Well, last month it was anti-nit shampoo (in the event not needed) in my eyes. And now: choking on medicine. There I was at 11pm last Saturday evening, going through my preparing for bed routines, including taking a homeopathic medicine (Abies pectinata) intended to help the bone-healing process. I’m supposed to squirt a pipette filled with 80 drops into my mout, but instead of swallowing them I somehow managed to breathe in.
Instantly I felt my throat swell up and was overcome by a sense of panic, as I struggled to breathe. Half an hour later I began to wonder whether I should call the emergency services, and in perparation got dressed again. I tried lying down, but the panic was worse. So I then spent several hours sitting on the sofa, with my finger hovering over the phone. Was it an emergency or not? It must be decades since I have called for help, but I do so remember this anxiety as to how one rates the crisis. I really had no idea whether my difficulties in breathing were life-threatening or not. A very lonely and distressing experience. Not least because I know how long it takesthe pompiers (firemen who double up as para-medics) to get one to A&E in Ganges.
I didn’t even know what number to ring! I consulted the internet and havered between 112 (the general European emergency number) or 18 (the pompiers). Actually, as I found out the next day, I probably should have chosen 15, where apparently medical staff assess your situation before sending out the pompiers, a doctor or whatever.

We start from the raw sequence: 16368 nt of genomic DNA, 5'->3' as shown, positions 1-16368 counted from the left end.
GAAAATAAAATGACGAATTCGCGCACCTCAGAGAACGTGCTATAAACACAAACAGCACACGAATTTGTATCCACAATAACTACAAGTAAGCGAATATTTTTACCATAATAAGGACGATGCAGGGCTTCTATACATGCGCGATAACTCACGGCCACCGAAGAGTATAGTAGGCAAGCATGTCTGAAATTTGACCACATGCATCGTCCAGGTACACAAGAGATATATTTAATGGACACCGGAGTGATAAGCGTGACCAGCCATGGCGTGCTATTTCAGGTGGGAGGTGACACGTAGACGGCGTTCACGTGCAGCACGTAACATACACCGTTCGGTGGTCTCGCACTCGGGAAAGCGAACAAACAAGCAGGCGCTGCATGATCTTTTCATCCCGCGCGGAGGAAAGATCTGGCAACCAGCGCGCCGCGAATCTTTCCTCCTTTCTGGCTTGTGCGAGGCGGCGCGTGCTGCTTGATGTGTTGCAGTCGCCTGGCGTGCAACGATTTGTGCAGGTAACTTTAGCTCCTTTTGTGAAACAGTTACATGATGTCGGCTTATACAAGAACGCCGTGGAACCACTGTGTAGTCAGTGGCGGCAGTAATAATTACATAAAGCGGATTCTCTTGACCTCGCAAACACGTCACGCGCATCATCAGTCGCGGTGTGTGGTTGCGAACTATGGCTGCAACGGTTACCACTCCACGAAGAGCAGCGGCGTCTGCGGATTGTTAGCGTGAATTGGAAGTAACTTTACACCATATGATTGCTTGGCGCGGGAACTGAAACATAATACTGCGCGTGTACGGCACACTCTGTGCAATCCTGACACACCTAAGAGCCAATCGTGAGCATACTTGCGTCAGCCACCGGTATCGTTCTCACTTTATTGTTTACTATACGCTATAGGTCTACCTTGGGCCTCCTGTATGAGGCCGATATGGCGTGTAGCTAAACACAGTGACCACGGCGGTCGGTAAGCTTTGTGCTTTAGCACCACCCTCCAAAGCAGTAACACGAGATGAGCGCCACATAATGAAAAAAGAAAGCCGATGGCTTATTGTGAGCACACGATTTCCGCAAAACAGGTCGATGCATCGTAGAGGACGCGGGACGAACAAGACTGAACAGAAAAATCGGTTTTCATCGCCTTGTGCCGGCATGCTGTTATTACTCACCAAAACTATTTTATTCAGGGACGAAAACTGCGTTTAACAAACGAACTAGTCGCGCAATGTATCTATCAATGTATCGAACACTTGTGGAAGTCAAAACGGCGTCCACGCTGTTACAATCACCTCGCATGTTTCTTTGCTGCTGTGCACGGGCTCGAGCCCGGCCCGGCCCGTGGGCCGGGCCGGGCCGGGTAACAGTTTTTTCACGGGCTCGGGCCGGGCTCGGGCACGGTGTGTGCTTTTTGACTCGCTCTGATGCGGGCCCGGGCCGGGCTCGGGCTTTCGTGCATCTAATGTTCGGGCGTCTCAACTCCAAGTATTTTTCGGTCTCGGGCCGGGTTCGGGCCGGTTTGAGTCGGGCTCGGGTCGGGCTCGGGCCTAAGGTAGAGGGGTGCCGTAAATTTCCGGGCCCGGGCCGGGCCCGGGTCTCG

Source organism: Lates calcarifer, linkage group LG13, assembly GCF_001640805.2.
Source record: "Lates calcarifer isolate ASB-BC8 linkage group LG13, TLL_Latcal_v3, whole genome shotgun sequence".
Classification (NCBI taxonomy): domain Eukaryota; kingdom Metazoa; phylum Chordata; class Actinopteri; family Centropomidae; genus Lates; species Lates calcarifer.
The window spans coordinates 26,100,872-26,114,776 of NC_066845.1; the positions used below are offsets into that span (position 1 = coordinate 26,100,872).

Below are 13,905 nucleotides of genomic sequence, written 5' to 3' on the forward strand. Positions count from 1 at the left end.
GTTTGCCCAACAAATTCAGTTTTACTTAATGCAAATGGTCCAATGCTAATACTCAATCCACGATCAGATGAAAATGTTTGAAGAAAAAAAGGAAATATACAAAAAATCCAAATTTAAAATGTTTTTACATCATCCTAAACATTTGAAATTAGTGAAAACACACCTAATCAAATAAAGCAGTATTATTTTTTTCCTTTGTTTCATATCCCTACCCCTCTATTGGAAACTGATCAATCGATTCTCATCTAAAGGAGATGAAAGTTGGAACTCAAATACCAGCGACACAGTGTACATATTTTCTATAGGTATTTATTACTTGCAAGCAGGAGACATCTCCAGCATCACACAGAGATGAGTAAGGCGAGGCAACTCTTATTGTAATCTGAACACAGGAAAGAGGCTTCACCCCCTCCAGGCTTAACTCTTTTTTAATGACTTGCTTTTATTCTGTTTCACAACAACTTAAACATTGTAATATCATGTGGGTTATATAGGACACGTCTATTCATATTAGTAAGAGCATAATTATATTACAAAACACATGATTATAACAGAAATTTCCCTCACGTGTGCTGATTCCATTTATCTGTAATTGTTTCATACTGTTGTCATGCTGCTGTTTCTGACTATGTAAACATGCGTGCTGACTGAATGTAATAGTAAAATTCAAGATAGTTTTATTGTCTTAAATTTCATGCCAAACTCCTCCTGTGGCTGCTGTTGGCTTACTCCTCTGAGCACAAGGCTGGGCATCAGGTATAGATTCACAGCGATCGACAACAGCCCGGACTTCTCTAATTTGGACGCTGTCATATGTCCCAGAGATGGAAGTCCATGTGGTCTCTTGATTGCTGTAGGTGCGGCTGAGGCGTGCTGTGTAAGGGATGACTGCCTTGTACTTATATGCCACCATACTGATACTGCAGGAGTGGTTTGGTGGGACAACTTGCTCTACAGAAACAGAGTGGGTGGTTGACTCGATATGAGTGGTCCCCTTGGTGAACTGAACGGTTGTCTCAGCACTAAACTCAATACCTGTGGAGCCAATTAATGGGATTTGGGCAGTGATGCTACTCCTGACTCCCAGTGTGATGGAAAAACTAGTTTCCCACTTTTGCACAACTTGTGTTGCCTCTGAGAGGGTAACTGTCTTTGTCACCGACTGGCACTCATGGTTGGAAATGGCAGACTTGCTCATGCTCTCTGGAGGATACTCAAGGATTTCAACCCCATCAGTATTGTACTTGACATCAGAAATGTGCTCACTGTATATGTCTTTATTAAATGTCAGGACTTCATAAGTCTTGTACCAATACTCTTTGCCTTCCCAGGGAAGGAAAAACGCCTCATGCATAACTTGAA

In the event, I decided by 4.30am that I was going to live and went to bed! But this second mishap in a month makes me suddenly question how many more medical mishaps I’m going to experience! At least I now have an am telephone call with Margaret to establish I’m alive and kicking (her idea as she thinks that this is a wise precaution for people living on their own).
I know I’m getting more forgetful: there seem to be more occasions when I cannot remember somebody’s name. And of course I regularly mislay my specs, keys and, last year, passport. I do panic on occasions and wonder if this is an early onset of Alheimers. But then I remind myself that I have always been scatty about keys and specs. And forgetfulness dates back to school days, when I regularly forgot to take work home and had to spend hours with my friend, Elsepeth, getting her to dictate Latin passages over the phone. (I could ask her, rather than my better organised friend, Christine, as Elspeth was as forgetful as me. Didn’t stop her becoming a law lecturer and then MEP later in life!)
In the order of things careless inhalation of medication and forgetting people’s names is not as bad as the experiences of some of my friends. At present I am deeply concerned by my friend, Sylvia, who is struggling with general ill health, including depression and non-malignant brain tumour. All one can do is be there for her; in my case by visiting her this weekend for a bit of retail therapy – choosing a new computer!